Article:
2. The universe began to exist.

is a religiously neutral statement which can be found in virtually any contemporary textbook on astronomy and astrophysics. It is obviously susceptible to scientific confirmation or disconfirmation on the basis of the evidence.[2]

So, to repeat, one is not employing the evidence of contemporary cosmology to prove the proposition that God exists but to support theologically neutral premises in philosophical arguments for conclusions that have theistic significance.

In tonight’s discussion I’ll focus on two such arguments: the kalam cosmological argument from the origin of the universe and the teleological argument from the fine-tuning of the universe.

The Kalam Cosmological Argument

Consider first the kalam cosmological argument:

1. If the universe began to exist, then there is a transcendent cause which brought the universe into existence.

2. The universe began to exist.

3. Therefore, there is a transcendent cause which brought the universe into existence.

By “the universe,” I mean that reality which is studied by contemporary cosmology, that is to say, all of contiguous physical reality, which currently takes the form of space-time and its contents.

I take it that (1) is obviously true.[3] Rather the truly controversial premiss is (2). Traditional supporters presented philosophical arguments in support of (2),[4] which, for me, constitute its primary warrant. But they’re not the subject of tonight’s debate. Rather what’s emerged during the 20th century is remarkable empirical confirmation of the second premiss from the evidence of astrophysical cosmogony. Two independent but closely interrelated lines of physical evidence support premiss (2): evidence from the expansion of the universe and evidence from the second law of thermodynamics.

In saying that the cosmogonic evidence confirms (2), I am not saying that we are certain that (2) is true. Too many people mistakenly equate knowledge with certainty. When they say that we do not know that the universe began to exist, what they really mean is that we are not certain that the universe began to exist. But, of course, certainty is not the relevant standard here. The question is whether (2) is more plausible in light of the evidence than its contradictory. As Professor Carroll reminds us,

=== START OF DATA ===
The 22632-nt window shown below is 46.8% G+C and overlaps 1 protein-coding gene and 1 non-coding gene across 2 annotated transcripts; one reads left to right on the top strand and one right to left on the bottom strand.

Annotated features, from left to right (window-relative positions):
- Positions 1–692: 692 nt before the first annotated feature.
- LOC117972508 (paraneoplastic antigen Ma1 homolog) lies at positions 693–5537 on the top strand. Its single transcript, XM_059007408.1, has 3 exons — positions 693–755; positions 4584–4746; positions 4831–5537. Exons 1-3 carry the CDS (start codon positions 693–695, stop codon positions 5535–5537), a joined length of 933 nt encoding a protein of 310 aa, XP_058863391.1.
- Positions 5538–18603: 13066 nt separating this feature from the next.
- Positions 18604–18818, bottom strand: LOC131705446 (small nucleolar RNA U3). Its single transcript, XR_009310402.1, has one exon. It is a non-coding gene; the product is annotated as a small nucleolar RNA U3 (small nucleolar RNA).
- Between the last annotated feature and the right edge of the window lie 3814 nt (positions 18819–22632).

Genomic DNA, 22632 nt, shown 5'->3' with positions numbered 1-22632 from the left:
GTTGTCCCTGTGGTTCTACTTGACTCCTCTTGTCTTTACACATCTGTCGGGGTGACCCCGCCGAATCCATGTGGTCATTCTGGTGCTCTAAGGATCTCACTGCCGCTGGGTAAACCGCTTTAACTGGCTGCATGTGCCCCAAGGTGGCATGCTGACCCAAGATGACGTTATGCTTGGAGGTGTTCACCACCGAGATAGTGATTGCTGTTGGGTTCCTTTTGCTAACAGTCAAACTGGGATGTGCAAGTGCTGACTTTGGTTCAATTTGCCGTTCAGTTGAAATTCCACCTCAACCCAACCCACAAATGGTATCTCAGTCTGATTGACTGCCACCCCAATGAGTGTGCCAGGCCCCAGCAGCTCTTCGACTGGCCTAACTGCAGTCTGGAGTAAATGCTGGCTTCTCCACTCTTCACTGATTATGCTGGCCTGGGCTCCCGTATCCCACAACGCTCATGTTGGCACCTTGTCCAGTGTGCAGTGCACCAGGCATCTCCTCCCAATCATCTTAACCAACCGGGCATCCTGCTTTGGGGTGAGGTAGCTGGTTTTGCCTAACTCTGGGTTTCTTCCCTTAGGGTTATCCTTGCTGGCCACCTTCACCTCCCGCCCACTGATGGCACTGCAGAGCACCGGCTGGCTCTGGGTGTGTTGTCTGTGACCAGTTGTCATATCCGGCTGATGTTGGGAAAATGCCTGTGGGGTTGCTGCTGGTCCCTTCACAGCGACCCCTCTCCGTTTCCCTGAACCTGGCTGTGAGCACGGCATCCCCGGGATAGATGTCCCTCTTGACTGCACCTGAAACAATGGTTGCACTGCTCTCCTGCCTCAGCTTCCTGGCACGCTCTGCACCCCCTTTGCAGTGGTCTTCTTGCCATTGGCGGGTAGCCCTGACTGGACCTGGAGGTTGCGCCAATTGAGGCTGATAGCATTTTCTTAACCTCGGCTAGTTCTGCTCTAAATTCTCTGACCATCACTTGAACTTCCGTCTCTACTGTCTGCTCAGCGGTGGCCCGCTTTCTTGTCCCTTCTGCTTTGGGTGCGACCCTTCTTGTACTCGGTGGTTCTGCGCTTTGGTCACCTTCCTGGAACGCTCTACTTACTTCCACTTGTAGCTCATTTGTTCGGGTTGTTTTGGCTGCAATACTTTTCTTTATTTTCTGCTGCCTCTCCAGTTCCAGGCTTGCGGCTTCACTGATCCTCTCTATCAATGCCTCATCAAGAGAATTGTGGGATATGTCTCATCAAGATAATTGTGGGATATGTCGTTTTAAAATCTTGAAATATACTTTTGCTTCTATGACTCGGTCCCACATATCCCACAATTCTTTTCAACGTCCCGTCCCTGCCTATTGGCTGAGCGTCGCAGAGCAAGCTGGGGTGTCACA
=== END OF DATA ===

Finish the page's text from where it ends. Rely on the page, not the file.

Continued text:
Science isn’t in the business of proving things. Rather, science judges the merits of competing models in terms of their simplicity, clarity, comprehensiveness, and fit to the data. Unsuccessful theories are never disproven, as we can always concoct elaborate schemes to save the phenomena; they just fade away as better theories gain acceptance.[5]

Science cannot force you to accept the beginning of the universe; you can always concoct elaborate schemes to explain away the evidence. But those schemes will not fare well in displaying the aforementioned scientific virtues.

Even many who have expressed scepticism about premiss (2) admit that it is more plausibly true than not. For example, in my recent dialogue with Lawrence Krauss, he volunteered, “I’d bet our universe had a beginning, but I am not certain of it. . . . based on the physics that I know, I’d say it is a more likely possibility.”[6] This is to admit precisely what cosmologists like Alexander Vilenkin have contended all along: that the evidence makes it more likely than not that the universe began to exist.[7]

Evidence from the Expansion of the Universe

Consider, first, the evidence from the expansion of the universe. The standard (Friedman-LeMaître Robertson-Walker) big bang cosmogonic model implies that the universe is not infinite in the past but had an absolute beginning a finite time ago. Although advances in astrophysical cosmology have forced various revisions in the standard model, nothing has called into question its fundamental prediction of the finitude of the past and the beginning of the universe. Indeed, as James Sinclair has shown, the history of 20th century cosmogony has seen a parade of failed theories trying to avert the absolute beginning predicted by the standard model.[8] Meanwhile, a series of remarkable singularity theorems has increasingly tightened the loop around empirically tenable cosmogonic models by showing that under more and more generalized conditions, a beginning is inevitable. In 2003 Arvind Borde, Alan Guth, and Alexander Vilenkin were able to show that any universe which is, on average, in a state of cosmic expansion throughout its history cannot be infinite in the past but must have a beginning.[9] In 2012 Vilenkin showed that cosmogonic models which do not fall under this condition, including Professor Carroll’s own model, fail on other grounds to avert the beginning of the universe. Vilenkin concluded, “None of these scenarios can actually be past-eternal.”[10] “All the evidence we have says that the universe had a beginning.”[11]

The Borde-Guth-Vilenkin theorem proves that classical space-time, under a single, very general condition, cannot be extended to past infinity but must reach a boundary at some time in the finite past. Now either there was something on the other side of that boundary or not. If not, then that boundary is the beginning of the universe. If there was something on the other side, then it will be a non-classical region described by the yet to be discovered theory of quantum gravity. In that case, Vilenkin says, it will be the beginning of the universe.[12]